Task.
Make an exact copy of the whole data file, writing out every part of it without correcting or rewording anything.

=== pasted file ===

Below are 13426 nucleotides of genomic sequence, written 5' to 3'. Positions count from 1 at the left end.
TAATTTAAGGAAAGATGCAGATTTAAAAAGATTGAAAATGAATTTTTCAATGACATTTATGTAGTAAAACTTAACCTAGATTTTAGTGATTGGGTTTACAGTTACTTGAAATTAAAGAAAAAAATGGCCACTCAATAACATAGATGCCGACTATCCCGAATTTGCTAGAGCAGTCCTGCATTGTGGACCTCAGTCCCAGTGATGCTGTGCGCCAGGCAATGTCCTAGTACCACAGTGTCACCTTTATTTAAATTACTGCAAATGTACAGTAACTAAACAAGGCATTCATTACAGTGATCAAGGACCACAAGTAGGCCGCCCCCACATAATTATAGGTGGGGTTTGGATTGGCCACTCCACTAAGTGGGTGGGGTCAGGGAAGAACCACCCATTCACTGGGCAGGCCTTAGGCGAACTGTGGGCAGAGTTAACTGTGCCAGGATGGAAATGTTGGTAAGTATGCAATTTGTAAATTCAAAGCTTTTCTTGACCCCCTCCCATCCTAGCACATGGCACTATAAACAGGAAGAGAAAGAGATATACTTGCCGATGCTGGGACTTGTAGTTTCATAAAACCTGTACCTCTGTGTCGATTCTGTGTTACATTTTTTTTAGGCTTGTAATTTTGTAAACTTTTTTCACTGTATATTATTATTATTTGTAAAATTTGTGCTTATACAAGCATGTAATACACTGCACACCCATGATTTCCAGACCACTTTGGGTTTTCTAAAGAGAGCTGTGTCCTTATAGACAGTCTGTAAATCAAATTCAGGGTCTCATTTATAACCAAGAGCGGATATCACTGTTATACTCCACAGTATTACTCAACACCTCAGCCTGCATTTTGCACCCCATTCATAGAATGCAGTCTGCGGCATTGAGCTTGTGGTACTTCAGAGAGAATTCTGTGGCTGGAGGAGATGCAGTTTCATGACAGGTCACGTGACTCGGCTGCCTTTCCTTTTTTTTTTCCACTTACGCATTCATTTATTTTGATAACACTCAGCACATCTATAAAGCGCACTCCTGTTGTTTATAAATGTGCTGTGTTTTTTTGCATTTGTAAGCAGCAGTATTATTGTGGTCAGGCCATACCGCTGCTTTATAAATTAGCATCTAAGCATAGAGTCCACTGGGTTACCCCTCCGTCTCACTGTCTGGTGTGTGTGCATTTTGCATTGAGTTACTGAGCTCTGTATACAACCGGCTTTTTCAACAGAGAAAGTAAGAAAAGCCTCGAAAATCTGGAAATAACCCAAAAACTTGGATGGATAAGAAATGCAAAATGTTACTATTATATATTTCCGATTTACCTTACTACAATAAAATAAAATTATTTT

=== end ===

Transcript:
Below are 13426 nucleotides of genomic sequence, written 5' to 3'. Positions count from 1 at the left end.
TAATTTAAGGAAAGATGCAGATTTAAAAAGATTGAAAATGAATTTTTCAATGACATTTATGTAGTAAAACTTAACCTAGATTTTAGTGATTGGGTTTACAGTTACTTGAAATTAAAGAAAAAAATGGCCACTCAATAACATAGATGCCGACTATCCCGAATTTGCTAGAGCAGTCCTGCATTGTGGACCTCAGTCCCAGTGATGCTGTGCGCCAGGCAATGTCCTAGTACCACAGTGTCACCTTTATTTAAATTACTGCAAATGTACAGTAACTAAACAAGGCATTCATTACAGTGATCAAGGACCACAAGTAGGCCGCCCCCACATAATTATAGGTGGGGTTTGGATTGGCCACTCCACTAAGTGGGTGGGGTCAGGGAAGAACCACCCATTCACTGGGCAGGCCTTAGGCGAACTGTGGGCAGAGTTAACTGTGCCAGGATGGAAATGTTGGTAAGTATGCAATTTGTAAATTCAAAGCTTTTCTTGACCCCCTCCCATCCTAGCACATGGCACTATAAACAGGAAGAGAAAGAGATATACTTGCCGATGCTGGGACTTGTAGTTTCATAAAACCTGTACCTCTGTGTCGATTCTGTGTTACATTTTTTTTAGGCTTGTAATTTTGTAAACTTTTTTCACTGTATATTATTATTATTTGTAAAATTTGTGCTTATACAAGCATGTAATACACTGCACACCCATGATTTCCAGACCACTTTGGGTTTTCTAAAGAGAGCTGTGTCCTTATAGACAGTCTGTAAATCAAATTCAGGGTCTCATTTATAACCAAGAGCGGATATCACTGTTATACTCCACAGTATTACTCAACACCTCAGCCTGCATTTTGCACCCCATTCATAGAATGCAGTCTGCGGCATTGAGCTTGTGGTACTTCAGAGAGAATTCTGTGGCTGGAGGAGATGCAGTTTCATGACAGGTCACGTGACTCGGCTGCCTTTCCTTTTTTTTTTCCACTTACGCATTCATTTATTTTGATAACACTCAGCACATCTATAAAGCGCACTCCTGTTGTTTATAAATGTGCTGTGTTTTTTTGCATTTGTAAGCAGCAGTATTATTGTGGTCAGGCCATACCGCTGCTTTATAAATTAGCATCTAAGCATAGAGTCCACTGGGTTACCCCTCCGTCTCACTGTCTGGTGTGTGTGCATTTTGCATTGAGTTACTGAGCTCTGTATACAACCGGCTTTTTCAACAGAGAAAGTAAGAAAAGCCTCGAAAATCTGGAAATAACCCAAAAACTTGGATGGATAAGAAATGCAAAATGTTACTATTATATATTTCCGATTTACCTTACTACAATAAAATAAAATTATTTT